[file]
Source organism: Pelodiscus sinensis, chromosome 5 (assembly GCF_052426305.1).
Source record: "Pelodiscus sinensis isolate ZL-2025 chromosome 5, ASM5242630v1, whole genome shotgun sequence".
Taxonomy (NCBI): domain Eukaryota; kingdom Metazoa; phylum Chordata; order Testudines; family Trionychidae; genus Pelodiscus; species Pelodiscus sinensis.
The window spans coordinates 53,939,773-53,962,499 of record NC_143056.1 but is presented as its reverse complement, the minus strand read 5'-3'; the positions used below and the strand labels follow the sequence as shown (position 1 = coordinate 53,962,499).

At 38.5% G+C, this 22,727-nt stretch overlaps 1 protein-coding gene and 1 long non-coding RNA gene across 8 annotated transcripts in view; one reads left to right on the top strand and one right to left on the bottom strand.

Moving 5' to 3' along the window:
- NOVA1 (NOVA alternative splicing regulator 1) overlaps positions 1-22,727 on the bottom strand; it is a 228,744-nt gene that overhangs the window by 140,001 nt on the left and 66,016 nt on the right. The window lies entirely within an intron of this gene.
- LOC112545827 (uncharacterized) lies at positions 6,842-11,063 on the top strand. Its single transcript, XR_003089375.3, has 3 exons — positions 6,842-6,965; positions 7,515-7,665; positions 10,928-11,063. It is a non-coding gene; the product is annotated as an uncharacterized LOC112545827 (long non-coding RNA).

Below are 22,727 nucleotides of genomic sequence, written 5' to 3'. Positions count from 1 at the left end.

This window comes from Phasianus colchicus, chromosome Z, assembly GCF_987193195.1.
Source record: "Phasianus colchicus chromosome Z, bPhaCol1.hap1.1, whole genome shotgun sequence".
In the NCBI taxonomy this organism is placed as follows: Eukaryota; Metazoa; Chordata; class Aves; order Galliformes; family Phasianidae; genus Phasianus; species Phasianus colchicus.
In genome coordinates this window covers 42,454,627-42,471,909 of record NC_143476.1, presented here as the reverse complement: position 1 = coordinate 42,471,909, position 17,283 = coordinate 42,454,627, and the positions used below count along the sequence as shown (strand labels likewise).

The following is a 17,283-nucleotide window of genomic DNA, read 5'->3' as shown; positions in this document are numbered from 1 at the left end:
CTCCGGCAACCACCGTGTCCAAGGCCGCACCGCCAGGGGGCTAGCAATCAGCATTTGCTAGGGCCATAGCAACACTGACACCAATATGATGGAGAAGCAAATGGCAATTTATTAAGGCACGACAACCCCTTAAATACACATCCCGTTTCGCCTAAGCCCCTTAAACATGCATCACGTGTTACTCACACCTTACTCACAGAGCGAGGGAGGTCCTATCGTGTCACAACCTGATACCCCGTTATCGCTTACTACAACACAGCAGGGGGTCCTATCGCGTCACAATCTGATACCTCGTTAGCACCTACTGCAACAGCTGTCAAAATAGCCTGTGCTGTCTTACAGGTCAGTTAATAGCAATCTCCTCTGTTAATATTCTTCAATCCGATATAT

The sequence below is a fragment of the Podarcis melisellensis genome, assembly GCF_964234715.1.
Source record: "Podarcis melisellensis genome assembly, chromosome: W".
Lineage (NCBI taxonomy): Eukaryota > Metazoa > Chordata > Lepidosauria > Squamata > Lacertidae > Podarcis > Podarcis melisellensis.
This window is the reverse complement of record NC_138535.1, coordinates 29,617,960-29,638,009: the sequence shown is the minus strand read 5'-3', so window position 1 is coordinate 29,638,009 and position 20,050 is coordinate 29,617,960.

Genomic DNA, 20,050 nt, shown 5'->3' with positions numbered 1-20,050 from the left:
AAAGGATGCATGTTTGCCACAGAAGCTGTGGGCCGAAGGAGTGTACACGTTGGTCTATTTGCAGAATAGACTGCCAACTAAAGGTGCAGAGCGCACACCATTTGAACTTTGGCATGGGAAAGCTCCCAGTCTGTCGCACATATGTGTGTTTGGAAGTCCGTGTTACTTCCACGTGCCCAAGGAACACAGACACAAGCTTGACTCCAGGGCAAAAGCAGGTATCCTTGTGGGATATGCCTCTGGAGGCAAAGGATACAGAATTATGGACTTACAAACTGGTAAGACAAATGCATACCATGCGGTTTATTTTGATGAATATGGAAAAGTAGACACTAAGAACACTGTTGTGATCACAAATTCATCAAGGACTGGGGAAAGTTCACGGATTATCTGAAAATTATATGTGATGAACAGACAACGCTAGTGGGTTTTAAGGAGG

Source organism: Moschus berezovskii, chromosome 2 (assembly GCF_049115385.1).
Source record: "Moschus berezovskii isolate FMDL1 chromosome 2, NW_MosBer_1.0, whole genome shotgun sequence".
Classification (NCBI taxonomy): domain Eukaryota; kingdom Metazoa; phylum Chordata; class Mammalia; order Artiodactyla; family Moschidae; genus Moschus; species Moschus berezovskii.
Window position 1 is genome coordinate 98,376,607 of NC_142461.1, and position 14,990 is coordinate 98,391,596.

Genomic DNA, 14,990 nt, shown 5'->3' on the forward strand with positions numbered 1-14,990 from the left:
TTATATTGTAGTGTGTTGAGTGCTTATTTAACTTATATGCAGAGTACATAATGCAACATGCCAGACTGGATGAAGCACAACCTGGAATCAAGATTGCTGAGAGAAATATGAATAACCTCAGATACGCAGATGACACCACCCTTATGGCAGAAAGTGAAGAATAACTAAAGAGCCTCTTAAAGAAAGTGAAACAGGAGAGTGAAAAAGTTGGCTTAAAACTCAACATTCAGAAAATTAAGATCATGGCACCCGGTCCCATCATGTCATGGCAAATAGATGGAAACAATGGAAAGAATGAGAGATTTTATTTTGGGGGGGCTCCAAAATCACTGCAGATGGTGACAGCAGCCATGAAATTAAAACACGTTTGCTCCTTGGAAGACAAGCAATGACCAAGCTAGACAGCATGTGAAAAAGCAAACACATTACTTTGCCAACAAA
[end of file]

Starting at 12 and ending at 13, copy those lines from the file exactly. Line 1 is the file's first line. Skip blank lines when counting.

In the NCBI taxonomy this organism is placed as follows: Eukaryota; Metazoa; Chordata; class Aves; order Galliformes; family Phasianidae; genus Phasianus; species Phasianus colchicus.
In genome coordinates this window covers 42,454,627-42,471,909 of record NC_143476.1, presented here as the reverse complement: position 1 = coordinate 42,471,909, position 17,283 = coordinate 42,454,627, and the positions used below count along the sequence as shown (strand labels likewise).